DALLAS (WFAN/AP) — Jose Reyes felt the love from the Miami Marlins. And the money.

What did he feel he got from the Mets? An opportunity to play in the big league — and that’s about it. No formal offer was ever made to the fan favorite.

“If they wanted me back I should be there in New York,” Reyes told WFAN’s Joe Benigno and Evan Roberts on Wednesday. “Right now I’m a Miami Marlin.”

After trading Francisco Rodriguez and Carlos Beltran, All-Stars are disappearing as fast from the Citi Field home clubhouse as spectators are from the stands. Reyes sounded hurt that the Mets made little effort to retain him.

“If you’re asking whether I should have sent him a box of chocolates, perhaps I should have done that,” general manager Sandy Alderson said. “But on the other hand, the box of chocolates would have cost $106 million.”

Listen: Mets manager Terry Collins with Sweeny & Ed

When the free-agent signing period began last month, the Marlins wanted to meet the All-Star shortstop right away — as in not a minute to spare.

So owner Jeffrey Loria, team president David Samson and their top baseball officials arranged a midnight rendezvous with Reyes and his agent at a table outside Bemelmans Bar at The Carlyle, the New York hotel famous for hosting President John F. Kennedy and Marilyn Monroe a half-century ago.

“12:01. Those guys are crazy,” Reyes said Wednesday, when his $106 million, six-year contract was finalized. “They showed me a lot of love.”

For months, Reyes had been waiting for the Mets to make an offer. Alderson said Friday and early Saturday that he thought maybe some of the parameters he suggested could develop into an offer, but by Saturday night it was clear to him the Mets weren’t willing to pay what was needed.

The realization of the switch dawned on Reyes on Sunday night, when agent Peter Greenberg accepted the Marlins’ offer. Greenberg said Reyes’ reaction was simple: “I’m a Fish.”

Reyes joined a team that suddenly aspires to be among baseball’s big spenders. When the winter meetings began Monday, the Marlins finalized a $27 million, three-year contract with closer Heath Bell.

A few hours after the Marlins introduced Reyes, manager Ozzie Guillen said the team had reached a deal with free-agent pitcher Mark Buehrle. And the week has been dominated by Miami’s now-ended pursuit of three-time NL MVP Albert Pujols.

Leaving the cash-strapped Mets, who signed him when he was 16, Reyes accepted an offer that pays him $10 million in each of the next two seasons, $16 million in 2014 and $22 million in each of the final three years. Miami has a $22 million option for 2018 with a $4 million buyout, which could raise the total to $124 million.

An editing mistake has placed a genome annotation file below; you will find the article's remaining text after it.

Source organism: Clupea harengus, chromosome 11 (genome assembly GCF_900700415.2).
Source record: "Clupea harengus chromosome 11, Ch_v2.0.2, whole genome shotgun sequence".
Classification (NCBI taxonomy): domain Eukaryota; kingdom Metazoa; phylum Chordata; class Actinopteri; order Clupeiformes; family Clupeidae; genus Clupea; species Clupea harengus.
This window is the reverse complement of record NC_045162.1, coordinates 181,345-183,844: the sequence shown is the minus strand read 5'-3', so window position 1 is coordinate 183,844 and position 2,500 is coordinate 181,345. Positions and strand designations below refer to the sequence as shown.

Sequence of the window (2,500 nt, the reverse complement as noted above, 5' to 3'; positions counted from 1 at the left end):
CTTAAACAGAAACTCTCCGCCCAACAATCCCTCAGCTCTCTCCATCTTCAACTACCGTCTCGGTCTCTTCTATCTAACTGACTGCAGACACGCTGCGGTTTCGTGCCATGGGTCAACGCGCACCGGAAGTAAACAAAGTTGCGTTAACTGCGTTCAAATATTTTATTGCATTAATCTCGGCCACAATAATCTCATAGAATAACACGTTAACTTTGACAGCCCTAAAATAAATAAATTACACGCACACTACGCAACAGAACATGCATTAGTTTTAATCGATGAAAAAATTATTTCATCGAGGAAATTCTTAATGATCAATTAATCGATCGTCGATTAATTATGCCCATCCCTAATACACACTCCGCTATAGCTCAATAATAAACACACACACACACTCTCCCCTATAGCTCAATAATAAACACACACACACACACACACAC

Reeling from three straight losing seasons, $70 million in losses and a lawsuit seeking to recover money from their owners for the victims of the Bernard Madoff Ponzi scheme, the Mets never made a formal proposal to retain their first NL batting champion.

“They didn’t make a real offer, so that means they don’t want me there,” Reyes said. “I need to move on.”

Wearing the new look of the Marlins — a cap with a blue, white, orange and yellow “M” with a swoosh that looks like it could be a logo for a fast food chain — Reyes’ dreadlocks dangled onto the white jersey of the team, which was renamed from the Florida Marlins as it prepares to move into its $515 million downtown ballpark next season.

It appears as Reyes’ bank account swells, his hair will shorten.

“We have team rules. Period,” Loria said. “Everybody adheres to them.”

Samson said he arrived at 11:56 p.m. for the initial meeting late on the night of Nov. 2 into Nov. 3.

“Jeffrey walked into the Hotel Carlyle with a long overcoat because it was about 12 degrees out, and under the overcoat was the Jose Reyes new Marlins jersey that had not been released yet,” he said. “A few other people in the bar thought that this was some sort of strange, freaky show, because the owner of the team stood up and literally went like this, and underneath was Jose Reyes’ jersey,” Samson said, pulling apart his jacket by the lapels. “We then ordered some drinks and stayed around for a couple of hours just talking and getting to know each other, and a few days after that Jose came down to Miami and saw the ballpark. So 12:01 to us was always a big deal because we wanted to show Jose from the beginning that we had an idea.”